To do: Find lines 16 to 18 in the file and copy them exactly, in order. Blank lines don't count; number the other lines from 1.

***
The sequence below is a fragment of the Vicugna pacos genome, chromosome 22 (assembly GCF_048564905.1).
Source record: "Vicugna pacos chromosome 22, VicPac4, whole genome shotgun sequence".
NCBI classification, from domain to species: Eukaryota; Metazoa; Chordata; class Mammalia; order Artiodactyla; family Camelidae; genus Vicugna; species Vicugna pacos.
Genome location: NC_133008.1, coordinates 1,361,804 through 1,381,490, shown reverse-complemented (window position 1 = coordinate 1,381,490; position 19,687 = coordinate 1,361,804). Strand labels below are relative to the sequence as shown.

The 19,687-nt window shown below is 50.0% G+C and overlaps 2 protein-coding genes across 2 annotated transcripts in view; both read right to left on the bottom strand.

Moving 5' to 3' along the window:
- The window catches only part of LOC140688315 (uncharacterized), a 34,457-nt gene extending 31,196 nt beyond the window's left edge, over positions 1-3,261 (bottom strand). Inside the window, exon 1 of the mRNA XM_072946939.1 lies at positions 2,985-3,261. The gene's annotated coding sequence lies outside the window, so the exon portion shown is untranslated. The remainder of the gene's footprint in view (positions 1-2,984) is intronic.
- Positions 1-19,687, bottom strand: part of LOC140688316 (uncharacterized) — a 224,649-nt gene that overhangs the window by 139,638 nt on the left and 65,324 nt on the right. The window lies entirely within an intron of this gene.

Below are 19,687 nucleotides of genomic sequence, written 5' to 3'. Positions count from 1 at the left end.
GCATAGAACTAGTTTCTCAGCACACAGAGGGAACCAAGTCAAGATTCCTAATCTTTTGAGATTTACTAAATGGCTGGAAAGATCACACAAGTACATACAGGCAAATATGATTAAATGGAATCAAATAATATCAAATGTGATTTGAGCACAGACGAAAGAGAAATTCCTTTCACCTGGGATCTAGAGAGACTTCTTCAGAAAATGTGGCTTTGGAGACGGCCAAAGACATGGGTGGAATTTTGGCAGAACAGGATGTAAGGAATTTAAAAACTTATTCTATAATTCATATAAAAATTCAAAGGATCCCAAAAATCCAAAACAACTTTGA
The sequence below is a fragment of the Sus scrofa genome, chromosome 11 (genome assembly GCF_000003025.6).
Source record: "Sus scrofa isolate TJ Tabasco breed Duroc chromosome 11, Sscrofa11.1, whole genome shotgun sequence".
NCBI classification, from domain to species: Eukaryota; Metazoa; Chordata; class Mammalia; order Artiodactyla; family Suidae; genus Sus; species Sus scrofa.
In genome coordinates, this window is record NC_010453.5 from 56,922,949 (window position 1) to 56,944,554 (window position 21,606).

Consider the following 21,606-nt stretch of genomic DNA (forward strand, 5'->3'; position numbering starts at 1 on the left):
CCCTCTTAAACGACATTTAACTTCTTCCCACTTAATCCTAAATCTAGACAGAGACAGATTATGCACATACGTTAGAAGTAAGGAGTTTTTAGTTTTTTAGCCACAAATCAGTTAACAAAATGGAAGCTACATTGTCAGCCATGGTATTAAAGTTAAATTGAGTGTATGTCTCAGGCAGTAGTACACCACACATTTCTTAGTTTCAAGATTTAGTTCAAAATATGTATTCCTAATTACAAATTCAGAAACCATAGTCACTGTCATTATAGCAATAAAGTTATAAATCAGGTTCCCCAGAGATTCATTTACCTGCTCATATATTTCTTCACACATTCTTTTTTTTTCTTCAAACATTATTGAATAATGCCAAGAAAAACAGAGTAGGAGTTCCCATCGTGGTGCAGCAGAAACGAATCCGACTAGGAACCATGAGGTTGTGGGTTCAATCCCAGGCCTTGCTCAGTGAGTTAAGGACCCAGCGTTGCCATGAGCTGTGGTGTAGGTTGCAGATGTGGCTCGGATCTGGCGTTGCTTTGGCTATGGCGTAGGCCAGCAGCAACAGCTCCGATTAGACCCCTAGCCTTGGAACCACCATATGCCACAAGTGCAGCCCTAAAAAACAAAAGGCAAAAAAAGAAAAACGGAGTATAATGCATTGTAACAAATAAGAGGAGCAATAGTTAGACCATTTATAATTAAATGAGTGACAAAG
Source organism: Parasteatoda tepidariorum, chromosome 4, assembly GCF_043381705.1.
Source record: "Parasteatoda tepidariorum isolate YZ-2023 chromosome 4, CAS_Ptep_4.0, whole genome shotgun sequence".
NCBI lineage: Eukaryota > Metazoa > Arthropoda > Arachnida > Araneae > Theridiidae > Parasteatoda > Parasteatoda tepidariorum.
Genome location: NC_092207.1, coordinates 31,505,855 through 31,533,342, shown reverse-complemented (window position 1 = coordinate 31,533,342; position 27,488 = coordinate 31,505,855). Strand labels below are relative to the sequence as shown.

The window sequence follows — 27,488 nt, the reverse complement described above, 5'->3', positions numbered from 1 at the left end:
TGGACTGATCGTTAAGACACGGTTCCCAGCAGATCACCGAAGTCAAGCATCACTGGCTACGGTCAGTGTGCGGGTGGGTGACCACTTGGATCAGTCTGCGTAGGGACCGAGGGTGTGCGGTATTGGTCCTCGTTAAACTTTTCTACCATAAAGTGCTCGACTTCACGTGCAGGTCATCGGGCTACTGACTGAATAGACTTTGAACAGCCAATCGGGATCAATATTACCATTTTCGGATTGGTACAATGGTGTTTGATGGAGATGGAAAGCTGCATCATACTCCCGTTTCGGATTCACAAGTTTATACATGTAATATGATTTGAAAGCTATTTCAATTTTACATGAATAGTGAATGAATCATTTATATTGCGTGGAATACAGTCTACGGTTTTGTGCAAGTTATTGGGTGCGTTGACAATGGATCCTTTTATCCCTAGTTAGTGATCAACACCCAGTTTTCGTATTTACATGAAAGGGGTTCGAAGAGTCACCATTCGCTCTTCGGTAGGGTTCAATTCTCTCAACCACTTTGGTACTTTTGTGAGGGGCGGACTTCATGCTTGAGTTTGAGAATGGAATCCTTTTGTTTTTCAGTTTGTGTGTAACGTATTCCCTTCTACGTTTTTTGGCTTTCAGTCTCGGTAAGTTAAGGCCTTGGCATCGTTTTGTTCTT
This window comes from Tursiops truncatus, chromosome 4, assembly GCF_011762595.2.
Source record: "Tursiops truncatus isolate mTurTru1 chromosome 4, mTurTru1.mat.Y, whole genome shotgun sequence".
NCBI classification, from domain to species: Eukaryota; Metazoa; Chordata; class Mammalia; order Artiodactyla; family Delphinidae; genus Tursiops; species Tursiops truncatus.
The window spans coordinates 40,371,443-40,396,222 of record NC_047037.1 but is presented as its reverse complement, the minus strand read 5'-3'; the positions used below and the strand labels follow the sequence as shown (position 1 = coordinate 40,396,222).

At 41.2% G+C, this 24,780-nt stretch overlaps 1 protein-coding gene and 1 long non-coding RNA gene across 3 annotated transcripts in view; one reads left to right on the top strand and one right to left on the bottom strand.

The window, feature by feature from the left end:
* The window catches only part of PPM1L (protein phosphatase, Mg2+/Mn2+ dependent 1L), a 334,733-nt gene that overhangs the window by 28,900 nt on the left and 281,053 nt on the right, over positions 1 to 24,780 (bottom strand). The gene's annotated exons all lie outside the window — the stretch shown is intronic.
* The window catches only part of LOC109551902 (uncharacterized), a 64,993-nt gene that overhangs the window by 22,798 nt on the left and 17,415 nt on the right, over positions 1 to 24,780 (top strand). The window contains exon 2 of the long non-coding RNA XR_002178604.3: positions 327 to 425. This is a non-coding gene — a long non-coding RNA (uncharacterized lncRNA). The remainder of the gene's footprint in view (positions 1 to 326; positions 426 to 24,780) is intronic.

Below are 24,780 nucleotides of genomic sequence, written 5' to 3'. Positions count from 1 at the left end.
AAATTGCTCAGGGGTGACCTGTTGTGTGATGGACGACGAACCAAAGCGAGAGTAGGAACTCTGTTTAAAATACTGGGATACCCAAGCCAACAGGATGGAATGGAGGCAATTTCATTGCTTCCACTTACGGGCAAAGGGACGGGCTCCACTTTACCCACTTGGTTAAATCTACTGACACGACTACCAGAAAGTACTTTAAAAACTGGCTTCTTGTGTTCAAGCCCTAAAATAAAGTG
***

CCCTCTTAAACGACATTTAACTTCTTCCCACTTAATCCTAAATCTAGACAGAGACAGATTATGCACATACGTTAGAAGTAAGGAGTTTTTAGTTTTTTAGCCACAAATCAGTTAACAAAATGGAAGCTACATTGTCAGCCATGGTATTAAAGTTAAATTGAGTGTATGTCTCAGGCAGTAGTACACCACACATTTCTTAGTTTCAAGATTTAGTTCAAAATATGTATTCCTAATTACAAATTCAGAAACCATAGTCACTGTCATTATAGCAATAAAGTTATAAATCAGGTTCCCCAGAGATTCATTTACCTGCTCATATATTTCTTCACACATTCTTTTTTTTTCTTCAAACATTATTGAATAATGCCAAGAAAAACAGAGTAGGAGTTCCCATCGTGGTGCAGCAGAAACGAATCCGACTAGGAACCATGAGGTTGTGGGTTCAATCCCAGGCCTTGCTCAGTGAGTTAAGGACCCAGCGTTGCCATGAGCTGTGGTGTAGGTTGCAGATGTGGCTCGGATCTGGCGTTGCTTTGGCTATGGCGTAGGCCAGCAGCAACAGCTCCGATTAGACCCCTAGCCTTGGAACCACCATATGCCACAAGTGCAGCCCTAAAAAACAAAAGGCAAAAAAAGAAAAACGGAGTATAATGCATTGTAACAAATAAGAGGAGCAATAGTTAGACCATTTATAATTAAATGAGTGACAAAG
Source organism: Parasteatoda tepidariorum, chromosome 4, assembly GCF_043381705.1.
Source record: "Parasteatoda tepidariorum isolate YZ-2023 chromosome 4, CAS_Ptep_4.0, whole genome shotgun sequence".